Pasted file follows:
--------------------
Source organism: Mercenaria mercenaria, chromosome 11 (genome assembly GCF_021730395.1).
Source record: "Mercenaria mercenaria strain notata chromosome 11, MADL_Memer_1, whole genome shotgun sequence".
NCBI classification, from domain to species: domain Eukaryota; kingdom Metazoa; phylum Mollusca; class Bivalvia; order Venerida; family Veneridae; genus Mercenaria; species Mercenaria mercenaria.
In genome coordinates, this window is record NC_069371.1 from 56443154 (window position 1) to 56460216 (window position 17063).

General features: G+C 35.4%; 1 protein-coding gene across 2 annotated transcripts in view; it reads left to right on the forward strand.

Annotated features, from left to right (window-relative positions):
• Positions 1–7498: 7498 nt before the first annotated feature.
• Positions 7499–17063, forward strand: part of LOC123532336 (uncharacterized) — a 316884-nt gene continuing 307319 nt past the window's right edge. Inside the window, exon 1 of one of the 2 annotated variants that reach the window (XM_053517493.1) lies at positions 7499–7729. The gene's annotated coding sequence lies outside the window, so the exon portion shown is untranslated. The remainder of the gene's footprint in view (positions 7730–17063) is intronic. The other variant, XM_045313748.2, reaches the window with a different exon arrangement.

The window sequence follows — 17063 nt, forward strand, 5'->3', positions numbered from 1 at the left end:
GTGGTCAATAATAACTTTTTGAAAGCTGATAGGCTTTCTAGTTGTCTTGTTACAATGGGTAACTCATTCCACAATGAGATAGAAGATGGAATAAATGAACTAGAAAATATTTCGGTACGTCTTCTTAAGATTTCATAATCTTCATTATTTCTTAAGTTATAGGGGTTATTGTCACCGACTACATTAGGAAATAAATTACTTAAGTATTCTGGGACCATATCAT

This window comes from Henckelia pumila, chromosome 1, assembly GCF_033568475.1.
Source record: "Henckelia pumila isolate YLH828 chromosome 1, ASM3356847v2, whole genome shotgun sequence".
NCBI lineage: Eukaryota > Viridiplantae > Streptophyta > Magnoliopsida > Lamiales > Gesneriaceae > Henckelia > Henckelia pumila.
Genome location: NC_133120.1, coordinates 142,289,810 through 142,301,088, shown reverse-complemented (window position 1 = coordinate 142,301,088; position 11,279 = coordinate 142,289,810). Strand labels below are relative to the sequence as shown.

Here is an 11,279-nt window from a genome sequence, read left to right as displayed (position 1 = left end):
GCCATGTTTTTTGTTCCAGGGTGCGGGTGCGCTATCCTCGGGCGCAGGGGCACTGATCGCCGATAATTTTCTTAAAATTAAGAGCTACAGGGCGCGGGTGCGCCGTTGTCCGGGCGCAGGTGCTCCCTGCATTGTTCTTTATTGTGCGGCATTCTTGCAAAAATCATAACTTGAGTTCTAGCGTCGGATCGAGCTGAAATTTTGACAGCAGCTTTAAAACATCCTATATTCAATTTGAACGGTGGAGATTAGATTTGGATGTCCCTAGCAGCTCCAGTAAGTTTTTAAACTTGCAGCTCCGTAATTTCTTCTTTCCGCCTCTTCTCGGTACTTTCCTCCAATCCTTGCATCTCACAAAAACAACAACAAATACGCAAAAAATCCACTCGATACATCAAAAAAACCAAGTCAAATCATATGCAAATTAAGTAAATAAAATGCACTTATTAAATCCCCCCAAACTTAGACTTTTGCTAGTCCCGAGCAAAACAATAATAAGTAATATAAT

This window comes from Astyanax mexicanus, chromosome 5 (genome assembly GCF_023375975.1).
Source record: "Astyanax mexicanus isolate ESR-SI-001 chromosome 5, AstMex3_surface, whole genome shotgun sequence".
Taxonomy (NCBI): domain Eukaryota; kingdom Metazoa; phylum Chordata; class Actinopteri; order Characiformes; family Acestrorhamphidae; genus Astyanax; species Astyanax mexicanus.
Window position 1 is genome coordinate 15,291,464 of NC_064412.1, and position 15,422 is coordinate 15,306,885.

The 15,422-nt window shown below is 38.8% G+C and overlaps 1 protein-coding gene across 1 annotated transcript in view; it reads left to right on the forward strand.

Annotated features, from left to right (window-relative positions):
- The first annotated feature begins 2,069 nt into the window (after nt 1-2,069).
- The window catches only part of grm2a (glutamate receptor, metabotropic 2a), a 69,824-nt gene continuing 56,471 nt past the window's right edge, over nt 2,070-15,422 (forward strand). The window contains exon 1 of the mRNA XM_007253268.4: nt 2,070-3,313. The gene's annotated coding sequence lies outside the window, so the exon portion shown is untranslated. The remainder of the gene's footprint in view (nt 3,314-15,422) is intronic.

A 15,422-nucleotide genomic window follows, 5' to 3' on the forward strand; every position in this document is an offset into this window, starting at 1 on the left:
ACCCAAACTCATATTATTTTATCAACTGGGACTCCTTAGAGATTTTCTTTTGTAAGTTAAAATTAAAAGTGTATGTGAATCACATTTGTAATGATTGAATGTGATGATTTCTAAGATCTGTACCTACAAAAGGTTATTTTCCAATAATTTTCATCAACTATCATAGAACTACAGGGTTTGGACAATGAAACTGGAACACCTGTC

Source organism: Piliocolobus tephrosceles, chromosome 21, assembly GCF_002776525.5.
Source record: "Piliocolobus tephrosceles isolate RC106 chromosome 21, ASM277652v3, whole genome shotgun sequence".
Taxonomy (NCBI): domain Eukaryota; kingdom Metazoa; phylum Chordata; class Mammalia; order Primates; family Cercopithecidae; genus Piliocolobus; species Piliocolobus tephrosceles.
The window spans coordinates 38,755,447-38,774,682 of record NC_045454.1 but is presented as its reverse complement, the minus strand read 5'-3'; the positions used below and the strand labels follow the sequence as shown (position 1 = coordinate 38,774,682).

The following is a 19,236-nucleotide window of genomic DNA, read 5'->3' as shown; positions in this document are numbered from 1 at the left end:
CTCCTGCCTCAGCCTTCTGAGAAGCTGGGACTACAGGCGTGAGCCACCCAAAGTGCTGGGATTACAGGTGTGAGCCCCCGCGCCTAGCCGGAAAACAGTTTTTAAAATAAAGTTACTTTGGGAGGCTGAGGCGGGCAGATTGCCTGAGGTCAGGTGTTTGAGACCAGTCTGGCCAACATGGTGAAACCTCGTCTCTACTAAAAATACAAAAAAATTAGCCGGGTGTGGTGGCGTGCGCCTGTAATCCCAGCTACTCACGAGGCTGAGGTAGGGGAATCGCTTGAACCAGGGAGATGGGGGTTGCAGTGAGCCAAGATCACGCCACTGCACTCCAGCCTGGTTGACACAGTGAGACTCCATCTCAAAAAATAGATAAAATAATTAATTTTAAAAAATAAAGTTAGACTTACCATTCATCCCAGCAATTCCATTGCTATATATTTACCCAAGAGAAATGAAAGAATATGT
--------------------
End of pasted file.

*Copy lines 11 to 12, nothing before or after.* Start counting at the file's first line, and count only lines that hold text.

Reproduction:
This window comes from Henckelia pumila, chromosome 1, assembly GCF_033568475.1.
Source record: "Henckelia pumila isolate YLH828 chromosome 1, ASM3356847v2, whole genome shotgun sequence".